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Mental Health Treatment and the DSM-5

June 14, 2013

Mental health treatment and the understanding of mental and behavioral health in general, has undergone many changes over the past 20 years. The recently released Fifth Edition of the Diagnostic and Statistical Manual of Mental Disorders (DSM-5) has created controversy for mental health clinicians, researchers, insurance companies, and even the general public, as the definition and diagnosis of mental disorders has undergone its most recent revision. For most people seeking help for mental and behavioral health problems, changes in the DSM will not affect the quality or availability of care.

Because there are no clear-cut clinical tests that can determine if a person has a particular mental illness, clinicians and researchers have to rely on measurable behaviors as a way of classifying mental disorders. Our methods of measuring behavior have changed and evolved over time. Conditions and changes within our culture also affect mental health disorder classification and mental health treatment, making periodic revisions to the DSM necessary. The DSM is the standard book of mental health conditions used by therapists, psychiatrists, and doctors. It is published by the American Psychiatric Association and the last revision was in 2013.

Mental Health Treatment and the DSM-5 Changes

One controversial change in the DSM-5 is the elimination of Asperger’s Syndrome as a separate 2013_03_08FBPMdiagnosis. Instead, autism will now be viewed as a one continuous spectrum of symptoms ranging from mild to severe; separate categories of autism-related conditions used in the past have now been eliminated. Some people with milder forms of autism and their families are concerned they may have trouble getting help due to these changes, but whether this will actually occur has yet to be seen. Although the name of some disorders is now different, the change should not be detrimental to the development of mental health treatment programs.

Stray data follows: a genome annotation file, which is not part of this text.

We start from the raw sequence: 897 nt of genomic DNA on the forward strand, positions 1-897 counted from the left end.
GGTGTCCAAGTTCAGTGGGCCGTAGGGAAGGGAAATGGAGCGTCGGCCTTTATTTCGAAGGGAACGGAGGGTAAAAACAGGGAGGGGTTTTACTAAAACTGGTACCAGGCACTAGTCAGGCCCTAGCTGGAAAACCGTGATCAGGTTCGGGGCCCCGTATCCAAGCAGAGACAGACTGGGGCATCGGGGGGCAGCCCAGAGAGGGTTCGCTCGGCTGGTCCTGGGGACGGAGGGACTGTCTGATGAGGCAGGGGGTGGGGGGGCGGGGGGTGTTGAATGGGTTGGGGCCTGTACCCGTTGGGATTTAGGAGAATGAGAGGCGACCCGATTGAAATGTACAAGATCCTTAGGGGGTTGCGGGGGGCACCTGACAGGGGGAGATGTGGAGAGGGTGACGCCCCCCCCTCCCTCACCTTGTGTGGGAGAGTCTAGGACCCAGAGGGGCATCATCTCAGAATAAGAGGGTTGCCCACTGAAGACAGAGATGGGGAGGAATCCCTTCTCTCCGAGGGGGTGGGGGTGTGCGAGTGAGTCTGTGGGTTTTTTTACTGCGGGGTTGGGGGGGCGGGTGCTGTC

The inclusion of disruptive mood dysregulation disorder (DMD) is one of the other controversial changes in the new DSM-5. This diagnosis applies to children who have intense and long-lasting tantrums, and it has replaced pediatric bipolar disorder, a diagnosis that had a dramatic increase in incidence in recent years. While the name used to describe this problematic behavior has changed, mental health treatment options and help are not likely to be affected.

Many descriptions of mental health conditions in the DSM-5 have not changed. Several of the changes that have occurred are attempts to clarify how certain behavioral health problems are defined, measured, and related to one another. Although these changes may create confusion for people who are now facing a different diagnosis, they should have little impact on mental health treatment.

If you or a loved one in your life is suffering from a mental illness or exhibits symptoms that prevent them from living a healthy, productive life, it may be time to seek mental health treatment from a professional mental health facility. We offer personalized treatment plans to help with mental health disorders.  Please call us at 1-888-205-2775. The Sylvia Brafman Mental Health Center is a full service mental health facility dedicated to helping individuals who suffer from mental illness find a path to living better.


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